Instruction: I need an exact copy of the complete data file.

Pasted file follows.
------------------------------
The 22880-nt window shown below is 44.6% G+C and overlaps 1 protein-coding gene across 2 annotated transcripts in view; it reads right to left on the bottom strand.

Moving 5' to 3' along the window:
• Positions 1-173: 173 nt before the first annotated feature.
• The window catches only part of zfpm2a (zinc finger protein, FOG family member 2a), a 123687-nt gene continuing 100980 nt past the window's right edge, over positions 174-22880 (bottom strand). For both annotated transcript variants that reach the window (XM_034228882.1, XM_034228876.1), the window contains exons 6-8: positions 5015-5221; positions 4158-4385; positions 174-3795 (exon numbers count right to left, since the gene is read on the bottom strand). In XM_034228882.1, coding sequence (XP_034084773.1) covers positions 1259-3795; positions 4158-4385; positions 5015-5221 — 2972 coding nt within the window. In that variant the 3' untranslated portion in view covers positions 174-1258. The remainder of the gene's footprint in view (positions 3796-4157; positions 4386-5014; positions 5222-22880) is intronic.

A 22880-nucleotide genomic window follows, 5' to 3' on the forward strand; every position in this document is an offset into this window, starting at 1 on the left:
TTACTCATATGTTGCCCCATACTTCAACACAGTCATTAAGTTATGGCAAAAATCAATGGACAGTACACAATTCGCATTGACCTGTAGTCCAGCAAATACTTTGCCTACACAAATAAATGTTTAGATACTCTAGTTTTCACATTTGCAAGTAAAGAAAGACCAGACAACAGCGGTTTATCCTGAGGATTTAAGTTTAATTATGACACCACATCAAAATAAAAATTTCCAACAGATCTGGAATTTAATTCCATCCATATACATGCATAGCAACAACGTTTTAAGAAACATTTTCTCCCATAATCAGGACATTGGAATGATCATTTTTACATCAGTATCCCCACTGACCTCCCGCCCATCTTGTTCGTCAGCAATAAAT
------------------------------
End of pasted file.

The 22880-nt window shown below is 44.6% G+C and overlaps 1 protein-coding gene across 2 annotated transcripts in view; it reads right to left on the bottom strand.

Moving 5' to 3' along the window:
• Positions 1-173: 173 nt before the first annotated feature.
• The window catches only part of zfpm2a (zinc finger protein, FOG family member 2a), a 123687-nt gene continuing 100980 nt past the window's right edge, over positions 174-22880 (bottom strand). For both annotated transcript variants that reach the window (XM_034228882.1, XM_034228876.1), the window contains exons 6-8: positions 5015-5221; positions 4158-4385; positions 174-3795 (exon numbers count right to left, since the gene is read on the bottom strand). In XM_034228882.1, coding sequence (XP_034084773.1) covers positions 1259-3795; positions 4158-4385; positions 5015-5221 — 2972 coding nt within the window. In that variant the 3' untranslated portion in view covers positions 174-1258. The remainder of the gene's footprint in view (positions 3796-4157; positions 4386-5014; positions 5222-22880) is intronic.

A 22880-nucleotide genomic window follows, 5' to 3' on the forward strand; every position in this document is an offset into this window, starting at 1 on the left:
TTACTCATATGTTGCCCCATACTTCAACACAGTCATTAAGTTATGGCAAAAATCAATGGACAGTACACAATTCGCATTGACCTGTAGTCCAGCAAATACTTTGCCTACACAAATAAATGTTTAGATACTCTAGTTTTCACATTTGCAAGTAAAGAAAGACCAGACAACAGCGGTTTATCCTGAGGATTTAAGTTTAATTATGACACCACATCAAAATAAAAATTTCCAACAGATCTGGAATTTAATTCCATCCATATACATGCATAGCAACAACGTTTTAAGAAACATTTTCTCCCATAATCAGGACATTGGAATGATCATTTTTACATCAGTATCCCCACTGACCTCCCGCCCATCTTGTTCGTCAGCAATAAAT